OC Parks plans to pave a pathway in Peters Canyon to complete a continuous bikeway from Irvine Park to Upper Newport Bay.

San Diego’s plans for a $200 million bicycle network are over before they even start, according to the San Diego Free Press, which accuses the county association of governments of doubling down on the failed transportation policies of the last 50 years.

NorCal’s Tour de Manure returns for the seventh time. Insert crappy bike pun here.



Just days after we mentioned a transgender triathlete competing as a woman for the first time, a male transgender triathlete wins a spot on Team USA.

A road raging driver intentionally sideswiped a Colorado Springs cyclist, knocking him out of his first pro triathlon. Note to the Gazette: The race is still on, he just won’t be competing in it. Big difference.

My hometown sets its sights on Diamond Bike Friendly Community status. But even diamonds are rarely flawless. And hello to Andrew Reker, a fellow member of the Fort Collins diaspora. 

Bike friendly Boulder CO considers right sizing certain streets by removing a traffic lane to create spacious seven foot wide bike lanes.

Chicago’s 400-pound Puppet Bike has been entertaining people for 11 years; the bike is so heavy, two additional cyclists have to help tow it for distances more than a few blocks.

A New Jersey cop notices a kid riding his bike with a loose brake, and gets out of his car to fix it himself.

Only bike riders run red lights, right? Wrong. A new study shows one in ten New York drivers run reds.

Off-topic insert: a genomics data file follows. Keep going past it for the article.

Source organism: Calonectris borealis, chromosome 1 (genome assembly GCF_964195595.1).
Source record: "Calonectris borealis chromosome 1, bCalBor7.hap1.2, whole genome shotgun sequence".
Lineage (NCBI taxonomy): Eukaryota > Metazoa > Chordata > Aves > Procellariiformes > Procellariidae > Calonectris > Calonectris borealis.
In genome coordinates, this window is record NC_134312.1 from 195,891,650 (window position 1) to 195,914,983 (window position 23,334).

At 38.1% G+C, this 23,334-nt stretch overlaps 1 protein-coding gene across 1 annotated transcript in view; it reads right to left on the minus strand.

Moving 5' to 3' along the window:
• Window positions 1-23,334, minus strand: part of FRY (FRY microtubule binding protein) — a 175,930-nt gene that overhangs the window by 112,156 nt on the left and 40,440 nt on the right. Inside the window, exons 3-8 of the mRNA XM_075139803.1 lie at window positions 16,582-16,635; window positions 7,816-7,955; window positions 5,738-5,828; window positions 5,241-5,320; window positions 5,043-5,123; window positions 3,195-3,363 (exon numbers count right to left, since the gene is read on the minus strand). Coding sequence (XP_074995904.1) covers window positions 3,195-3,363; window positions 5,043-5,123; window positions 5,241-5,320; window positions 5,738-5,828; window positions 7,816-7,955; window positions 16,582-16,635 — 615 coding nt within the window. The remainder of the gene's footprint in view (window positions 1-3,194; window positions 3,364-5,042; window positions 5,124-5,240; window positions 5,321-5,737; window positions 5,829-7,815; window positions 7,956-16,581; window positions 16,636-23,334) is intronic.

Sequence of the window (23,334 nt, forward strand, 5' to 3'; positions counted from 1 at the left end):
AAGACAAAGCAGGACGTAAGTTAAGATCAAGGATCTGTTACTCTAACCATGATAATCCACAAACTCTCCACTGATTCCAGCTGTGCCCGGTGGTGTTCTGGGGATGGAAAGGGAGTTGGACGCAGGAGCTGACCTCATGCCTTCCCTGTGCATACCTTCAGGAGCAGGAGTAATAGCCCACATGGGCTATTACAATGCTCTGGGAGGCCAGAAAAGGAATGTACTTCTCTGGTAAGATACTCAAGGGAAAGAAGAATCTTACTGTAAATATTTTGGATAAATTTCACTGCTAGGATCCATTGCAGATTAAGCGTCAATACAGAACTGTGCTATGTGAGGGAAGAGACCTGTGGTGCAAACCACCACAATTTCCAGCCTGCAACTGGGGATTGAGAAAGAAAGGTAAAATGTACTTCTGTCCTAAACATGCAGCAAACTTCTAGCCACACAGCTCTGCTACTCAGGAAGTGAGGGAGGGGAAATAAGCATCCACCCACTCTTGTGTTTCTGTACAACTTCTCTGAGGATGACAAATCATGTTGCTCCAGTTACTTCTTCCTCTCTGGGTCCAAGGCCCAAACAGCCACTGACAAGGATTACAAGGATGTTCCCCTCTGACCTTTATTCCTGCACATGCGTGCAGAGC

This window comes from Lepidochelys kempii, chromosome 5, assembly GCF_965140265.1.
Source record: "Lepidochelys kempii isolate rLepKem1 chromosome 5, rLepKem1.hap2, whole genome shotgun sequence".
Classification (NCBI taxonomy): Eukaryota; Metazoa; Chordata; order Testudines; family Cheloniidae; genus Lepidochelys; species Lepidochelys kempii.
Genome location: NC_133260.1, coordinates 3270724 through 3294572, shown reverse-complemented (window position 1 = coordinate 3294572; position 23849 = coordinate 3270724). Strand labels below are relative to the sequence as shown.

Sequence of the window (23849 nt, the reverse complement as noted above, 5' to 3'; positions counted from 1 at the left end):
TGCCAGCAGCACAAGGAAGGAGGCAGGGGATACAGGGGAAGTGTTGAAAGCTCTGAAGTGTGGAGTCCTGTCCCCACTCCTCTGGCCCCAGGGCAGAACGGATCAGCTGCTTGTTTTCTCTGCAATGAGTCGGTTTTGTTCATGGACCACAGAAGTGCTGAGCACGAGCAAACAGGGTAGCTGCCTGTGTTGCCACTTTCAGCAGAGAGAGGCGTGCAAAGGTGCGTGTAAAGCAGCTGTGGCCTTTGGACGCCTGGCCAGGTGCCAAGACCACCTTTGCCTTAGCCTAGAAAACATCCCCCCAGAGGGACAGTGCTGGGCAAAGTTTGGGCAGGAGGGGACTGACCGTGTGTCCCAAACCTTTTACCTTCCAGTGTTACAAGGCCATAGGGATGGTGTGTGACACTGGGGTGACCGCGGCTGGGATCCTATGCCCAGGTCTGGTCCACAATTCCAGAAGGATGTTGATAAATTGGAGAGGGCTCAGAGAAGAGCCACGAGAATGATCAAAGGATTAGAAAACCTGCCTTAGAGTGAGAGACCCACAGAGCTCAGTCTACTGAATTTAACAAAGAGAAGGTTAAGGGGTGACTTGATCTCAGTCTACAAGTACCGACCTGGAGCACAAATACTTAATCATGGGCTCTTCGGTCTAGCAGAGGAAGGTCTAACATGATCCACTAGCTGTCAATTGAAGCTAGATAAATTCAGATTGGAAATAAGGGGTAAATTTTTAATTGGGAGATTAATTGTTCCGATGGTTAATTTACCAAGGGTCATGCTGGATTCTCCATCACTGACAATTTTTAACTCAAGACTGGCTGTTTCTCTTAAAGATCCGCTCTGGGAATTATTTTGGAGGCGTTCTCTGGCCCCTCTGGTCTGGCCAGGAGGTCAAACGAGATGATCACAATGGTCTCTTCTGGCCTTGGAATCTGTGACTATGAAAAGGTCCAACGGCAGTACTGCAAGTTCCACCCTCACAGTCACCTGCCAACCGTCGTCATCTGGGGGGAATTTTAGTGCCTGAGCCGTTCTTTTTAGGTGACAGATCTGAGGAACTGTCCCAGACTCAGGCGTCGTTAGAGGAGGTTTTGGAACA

Baton Rouge LA has a dysfunctional bikeway network; less than half of the city’s bike paths connect to another. Sort of like another LA I could name.

The Palm Beach Post asks, but doesn’t answer, whether the rewards of bike riding over age 70 outweighs the risk. Seriously?



As Ontario cyclists get the equivalent of a three-foot law, Alberta tells bicyclists don’t hold your breath.

Vancouver’s Chris Bruntlett writes about the pain of bike theft. And how the fear of theft influences where and how we ride. I often choose to walk instead of ride for trips under two miles, because it’s not worth the hassle of carrying a heavy U-lock and field stripping my bike.

A Montreal letter writer bemoans the behavior of her fellow bike riders, saying they don’t behave as well as riders in Copenhagen. On the other hand, Copenhagen has streets and laws designed around bikes; Montreal doesn’t. Or LA, for that matter.

Caught on video: A Brit bike rider is terrorized by the driver of a massive truck dangerously crowding his wheel.

Someone sabotaged the driveway of a popular Brit helmet cam safety campaigner with drawing pins.

A UK personal trainer plans to ride the entire Tour de France route on a chopper bike. Note to CTV News: There’s a bike difference between riding the Tour de France route and actually competing in it.

The Cardiff UK edition of the World Naked Bike Ride stripped down last Sunday; the LA edition rolls out on the 27th. Just promise you won’t get too excited.

The Times offers a nice profile of a woman cyclist in Afghanistan, a country generally unaccommodating to both.

An Israeli city bans e-bikes in some areas, while the country’s police want to require permits for their riders.

A former Manchester United goalie gets off with 12 months probation for deliberately turning his car into a bicyclist during a Sidney, Australia road rage dispute. Would the courts have been as lenient if he’d used a gun instead of a car? Either way, it’s still assault with a deadly weapon. Thanks to Simon for the heads-up.



With the right skills, you can do anything on a bike, or to it, as the eighth annual Bike Smut exhibition of two-wheeled erotica makes painfully clear. A Cleveland man gets released from jail once he sobered up after being busted for being drunk and sans pants in public — and promptly steals a kid’s bike on his way out.